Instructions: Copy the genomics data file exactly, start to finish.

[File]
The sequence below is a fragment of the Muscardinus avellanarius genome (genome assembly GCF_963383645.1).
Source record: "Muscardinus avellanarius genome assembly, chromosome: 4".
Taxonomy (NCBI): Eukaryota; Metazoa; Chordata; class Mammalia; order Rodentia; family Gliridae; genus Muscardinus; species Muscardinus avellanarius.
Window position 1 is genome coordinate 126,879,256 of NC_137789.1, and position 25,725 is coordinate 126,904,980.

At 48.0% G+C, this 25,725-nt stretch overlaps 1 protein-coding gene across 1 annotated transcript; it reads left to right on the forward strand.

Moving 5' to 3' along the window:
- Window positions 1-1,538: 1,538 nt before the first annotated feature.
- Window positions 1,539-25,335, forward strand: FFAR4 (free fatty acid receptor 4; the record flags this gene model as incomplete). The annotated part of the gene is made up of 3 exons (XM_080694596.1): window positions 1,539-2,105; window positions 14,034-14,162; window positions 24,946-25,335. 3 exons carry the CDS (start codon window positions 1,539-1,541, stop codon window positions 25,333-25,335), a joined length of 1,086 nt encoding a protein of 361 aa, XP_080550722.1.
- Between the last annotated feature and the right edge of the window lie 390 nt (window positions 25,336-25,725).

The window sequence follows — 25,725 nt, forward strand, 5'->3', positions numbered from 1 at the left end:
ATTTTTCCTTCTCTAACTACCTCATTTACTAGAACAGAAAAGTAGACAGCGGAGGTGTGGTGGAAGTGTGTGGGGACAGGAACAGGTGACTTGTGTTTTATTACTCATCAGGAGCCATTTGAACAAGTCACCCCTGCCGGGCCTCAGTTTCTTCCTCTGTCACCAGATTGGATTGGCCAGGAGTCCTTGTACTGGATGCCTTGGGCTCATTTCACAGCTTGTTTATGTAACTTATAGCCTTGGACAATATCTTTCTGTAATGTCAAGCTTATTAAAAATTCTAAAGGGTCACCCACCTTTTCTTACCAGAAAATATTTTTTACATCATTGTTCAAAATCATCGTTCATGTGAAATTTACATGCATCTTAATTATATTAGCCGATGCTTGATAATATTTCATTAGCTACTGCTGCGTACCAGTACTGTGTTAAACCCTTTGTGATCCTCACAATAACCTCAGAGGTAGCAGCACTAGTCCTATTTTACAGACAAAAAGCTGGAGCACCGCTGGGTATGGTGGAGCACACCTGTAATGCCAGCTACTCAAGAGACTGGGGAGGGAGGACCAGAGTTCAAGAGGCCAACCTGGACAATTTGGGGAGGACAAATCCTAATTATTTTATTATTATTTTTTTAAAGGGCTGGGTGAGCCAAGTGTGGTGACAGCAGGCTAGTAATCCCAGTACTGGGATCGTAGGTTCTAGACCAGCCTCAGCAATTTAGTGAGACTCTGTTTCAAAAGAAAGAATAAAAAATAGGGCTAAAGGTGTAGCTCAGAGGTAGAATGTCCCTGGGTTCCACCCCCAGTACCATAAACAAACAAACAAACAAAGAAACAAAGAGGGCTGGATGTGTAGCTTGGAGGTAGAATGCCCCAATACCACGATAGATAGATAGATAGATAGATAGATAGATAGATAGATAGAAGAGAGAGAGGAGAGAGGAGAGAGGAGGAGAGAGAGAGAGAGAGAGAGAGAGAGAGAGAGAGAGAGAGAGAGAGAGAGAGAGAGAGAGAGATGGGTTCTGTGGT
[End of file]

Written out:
The sequence below is a fragment of the Muscardinus avellanarius genome (genome assembly GCF_963383645.1).
Source record: "Muscardinus avellanarius genome assembly, chromosome: 4".
Taxonomy (NCBI): Eukaryota; Metazoa; Chordata; class Mammalia; order Rodentia; family Gliridae; genus Muscardinus; species Muscardinus avellanarius.
Window position 1 is genome coordinate 126,879,256 of NC_137789.1, and position 25,725 is coordinate 126,904,980.

At 48.0% G+C, this 25,725-nt stretch overlaps 1 protein-coding gene across 1 annotated transcript; it reads left to right on the forward strand.

Moving 5' to 3' along the window:
- Window positions 1-1,538: 1,538 nt before the first annotated feature.
- Window positions 1,539-25,335, forward strand: FFAR4 (free fatty acid receptor 4; the record flags this gene model as incomplete). The annotated part of the gene is made up of 3 exons (XM_080694596.1): window positions 1,539-2,105; window positions 14,034-14,162; window positions 24,946-25,335. 3 exons carry the CDS (start codon window positions 1,539-1,541, stop codon window positions 25,333-25,335), a joined length of 1,086 nt encoding a protein of 361 aa, XP_080550722.1.
- Between the last annotated feature and the right edge of the window lie 390 nt (window positions 25,336-25,725).

The window sequence follows — 25,725 nt, forward strand, 5'->3', positions numbered from 1 at the left end:
ATTTTTCCTTCTCTAACTACCTCATTTACTAGAACAGAAAAGTAGACAGCGGAGGTGTGGTGGAAGTGTGTGGGGACAGGAACAGGTGACTTGTGTTTTATTACTCATCAGGAGCCATTTGAACAAGTCACCCCTGCCGGGCCTCAGTTTCTTCCTCTGTCACCAGATTGGATTGGCCAGGAGTCCTTGTACTGGATGCCTTGGGCTCATTTCACAGCTTGTTTATGTAACTTATAGCCTTGGACAATATCTTTCTGTAATGTCAAGCTTATTAAAAATTCTAAAGGGTCACCCACCTTTTCTTACCAGAAAATATTTTTTACATCATTGTTCAAAATCATCGTTCATGTGAAATTTACATGCATCTTAATTATATTAGCCGATGCTTGATAATATTTCATTAGCTACTGCTGCGTACCAGTACTGTGTTAAACCCTTTGTGATCCTCACAATAACCTCAGAGGTAGCAGCACTAGTCCTATTTTACAGACAAAAAGCTGGAGCACCGCTGGGTATGGTGGAGCACACCTGTAATGCCAGCTACTCAAGAGACTGGGGAGGGAGGACCAGAGTTCAAGAGGCCAACCTGGACAATTTGGGGAGGACAAATCCTAATTATTTTATTATTATTTTTTTAAAGGGCTGGGTGAGCCAAGTGTGGTGACAGCAGGCTAGTAATCCCAGTACTGGGATCGTAGGTTCTAGACCAGCCTCAGCAATTTAGTGAGACTCTGTTTCAAAAGAAAGAATAAAAAATAGGGCTAAAGGTGTAGCTCAGAGGTAGAATGTCCCTGGGTTCCACCCCCAGTACCATAAACAAACAAACAAACAAAGAAACAAAGAGGGCTGGATGTGTAGCTTGGAGGTAGAATGCCCCAATACCACGATAGATAGATAGATAGATAGATAGATAGATAGATAGATAGAAGAGAGAGAGGAGAGAGGAGAGAGGAGGAGAGAGAGAGAGAGAGAGAGAGAGAGAGAGAGAGAGAGAGAGAGAGAGAGAGAGAGAGAGAGATGGGTTCTGTGGT